Welcome to the web home for the Department of Biophysics. The Department of Biophysics is one of ten basic science departments in the Institute of Experimental Physics Slovak Academy of Science. Basic biophysical, biochemical, and biomedical research are a key mission and activity in the Department. Biophysics at IEP is wide ranging and covers many biological interests and biophysical techniques:
Amyloid structures (Zuzana Gazova, PhD.). Protein amyloid aggregation – Specific amyloid self-assemblies associated with pathogenesis of many diseases such as Alzheimer’s and Parkinson’s diseases and diabetes type II. We have three long-term goals related to study the amyloid formation: I) to elucidate the mechanism of amyloid aggregation of amyloidogenetic proteins; II) to examinethe role of low-molecular substances and/or nanoparticles in depolimerization or inhibition of amyloid aggregation; and III) to determine the way how to detect the Alzheimer’s disease in early stage.
From biomacromolecules to supramolecular complexes: structure, stability, and reactivity. Experimental and theoretical studies (MUDr. Andrey Musatov, DrSc.). Most of the cellular functions, activities, and communications are mediated by protein-protein interaction or protein interaction with other cell’s biomacromolecules. Abnormality in such interactions can lead to protein modification and cell malfunction. Our long-term goal is exploring of the structure-function relationship of biomacromolecules, particularly proteins, in normal conditions and pathology. To achieve this goal we apply both, experimental and theoretical approaches. Specific aims of the project are: (i) establish a link between the oxidative stress-induced structural/functional alterations of the cell’s components and age-related disorders. Our current efforts are focused on understanding of interaction of proteins with the modified membrane components; (ii) elucidate the mechanism by which structure and function of biomacromolecules are altered by the reaction with a small chemically active compounds (such as denaturants), and/or nanoparticles. In particular we develop a new method for preparation of the metal (Au, Ag, ZnO, Fe3O4) nanoparticles covered by various organic substances. Those pure fractions of nanoparticles appear to form supramolecular structures with proteins; (iii) implement a mathematical modeling to describe the optical properties of nanoparticles and biomacromolecules. A mathematical modeling approach applied on these components will help to interpret the experimental results as well as to choose the effective chemical compounds for further experimental work.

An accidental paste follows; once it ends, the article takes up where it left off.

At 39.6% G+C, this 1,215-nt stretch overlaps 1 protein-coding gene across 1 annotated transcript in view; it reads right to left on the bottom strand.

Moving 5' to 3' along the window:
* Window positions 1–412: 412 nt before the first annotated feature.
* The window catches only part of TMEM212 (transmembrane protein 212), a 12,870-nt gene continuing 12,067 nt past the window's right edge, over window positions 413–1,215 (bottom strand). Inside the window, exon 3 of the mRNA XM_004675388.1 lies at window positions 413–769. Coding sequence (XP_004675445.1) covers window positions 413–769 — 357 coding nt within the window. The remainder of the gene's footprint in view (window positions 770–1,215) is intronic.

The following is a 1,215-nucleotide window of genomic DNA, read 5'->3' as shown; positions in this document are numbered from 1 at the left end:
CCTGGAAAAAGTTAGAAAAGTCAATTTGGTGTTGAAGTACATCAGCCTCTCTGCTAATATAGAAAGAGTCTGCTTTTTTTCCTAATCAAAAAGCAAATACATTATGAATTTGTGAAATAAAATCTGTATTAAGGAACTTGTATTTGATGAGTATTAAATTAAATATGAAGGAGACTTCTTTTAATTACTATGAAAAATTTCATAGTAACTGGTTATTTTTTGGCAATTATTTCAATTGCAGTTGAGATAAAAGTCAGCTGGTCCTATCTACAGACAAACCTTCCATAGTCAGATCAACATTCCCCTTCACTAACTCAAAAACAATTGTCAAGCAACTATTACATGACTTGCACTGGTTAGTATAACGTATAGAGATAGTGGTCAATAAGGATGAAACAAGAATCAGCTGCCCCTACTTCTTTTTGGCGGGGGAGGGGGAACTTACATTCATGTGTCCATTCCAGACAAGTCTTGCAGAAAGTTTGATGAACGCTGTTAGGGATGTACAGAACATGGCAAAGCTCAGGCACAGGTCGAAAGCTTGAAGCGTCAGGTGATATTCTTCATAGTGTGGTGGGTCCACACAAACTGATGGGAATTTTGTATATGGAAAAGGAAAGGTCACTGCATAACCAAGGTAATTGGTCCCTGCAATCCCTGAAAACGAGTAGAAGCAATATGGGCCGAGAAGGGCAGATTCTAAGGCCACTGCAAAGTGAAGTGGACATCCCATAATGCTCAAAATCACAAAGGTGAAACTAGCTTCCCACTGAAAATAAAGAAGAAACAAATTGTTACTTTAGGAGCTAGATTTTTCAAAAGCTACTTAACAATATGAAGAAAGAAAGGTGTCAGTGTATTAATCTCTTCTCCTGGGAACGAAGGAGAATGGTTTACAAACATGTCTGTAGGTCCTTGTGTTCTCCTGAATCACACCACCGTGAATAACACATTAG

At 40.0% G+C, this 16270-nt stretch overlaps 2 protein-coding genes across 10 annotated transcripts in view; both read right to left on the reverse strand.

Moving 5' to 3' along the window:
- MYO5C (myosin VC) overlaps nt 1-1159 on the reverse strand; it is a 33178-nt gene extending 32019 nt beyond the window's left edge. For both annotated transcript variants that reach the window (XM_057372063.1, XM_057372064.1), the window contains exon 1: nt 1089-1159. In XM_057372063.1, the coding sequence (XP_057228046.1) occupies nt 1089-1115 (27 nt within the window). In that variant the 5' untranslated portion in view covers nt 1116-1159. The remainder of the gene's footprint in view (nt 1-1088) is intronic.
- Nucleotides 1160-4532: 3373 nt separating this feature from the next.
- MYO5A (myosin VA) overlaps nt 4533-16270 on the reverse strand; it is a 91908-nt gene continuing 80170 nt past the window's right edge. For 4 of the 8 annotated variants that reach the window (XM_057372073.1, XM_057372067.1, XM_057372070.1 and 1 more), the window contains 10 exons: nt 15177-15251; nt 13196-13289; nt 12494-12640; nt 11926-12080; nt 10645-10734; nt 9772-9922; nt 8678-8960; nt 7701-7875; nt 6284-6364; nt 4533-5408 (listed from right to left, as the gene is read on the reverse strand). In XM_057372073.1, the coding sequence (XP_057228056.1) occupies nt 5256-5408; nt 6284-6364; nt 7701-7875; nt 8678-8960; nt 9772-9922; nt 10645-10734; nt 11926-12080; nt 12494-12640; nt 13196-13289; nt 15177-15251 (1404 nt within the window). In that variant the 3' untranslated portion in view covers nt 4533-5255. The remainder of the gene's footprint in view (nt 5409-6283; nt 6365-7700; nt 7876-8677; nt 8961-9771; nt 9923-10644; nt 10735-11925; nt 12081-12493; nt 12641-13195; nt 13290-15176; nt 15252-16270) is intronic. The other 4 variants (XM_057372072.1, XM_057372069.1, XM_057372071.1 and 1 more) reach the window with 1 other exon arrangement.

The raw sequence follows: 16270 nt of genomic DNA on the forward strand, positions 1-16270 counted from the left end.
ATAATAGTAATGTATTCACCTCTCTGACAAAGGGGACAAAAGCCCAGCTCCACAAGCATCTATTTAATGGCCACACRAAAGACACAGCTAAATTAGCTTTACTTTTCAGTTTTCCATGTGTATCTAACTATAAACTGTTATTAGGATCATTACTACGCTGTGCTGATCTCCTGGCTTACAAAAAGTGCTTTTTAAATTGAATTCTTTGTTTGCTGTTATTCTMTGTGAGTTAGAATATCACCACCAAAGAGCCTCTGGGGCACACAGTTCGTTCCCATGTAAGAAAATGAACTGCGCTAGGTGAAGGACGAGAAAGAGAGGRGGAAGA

Biomedical image analysis (Zoltan Tomori, PhD.). Advanced computer vision techniques have growing importance in many areas of biomedicine, especially in microscopy. Our goal is the utilization of specific NUI devices, e.g. Microsoft Kinect, touch tablet to control the “state of the art” experimental devices such as optical tweezers and optical scalpel. Proposed algorithms allow not only recognition of microscopic particles, but also automatic or semi-automatic manipulation of them. The part of this process is appropriate visualization in mono or stereo mode that represents a feedback of interactive algorithms (read more inhttp://www.saske.sk/~tomori)
In general, our departmental research methodologies cover a broad spectrum of techniques and experimental approaches; employ state-of-the-art instrumentation for biological imaging and protein structural and functional analysis, including optical tweezers, atomic force microscopy, UV/VIS/IR spectrophotometer, spectrofluorimeters, differential scanning calorimeter and many others.
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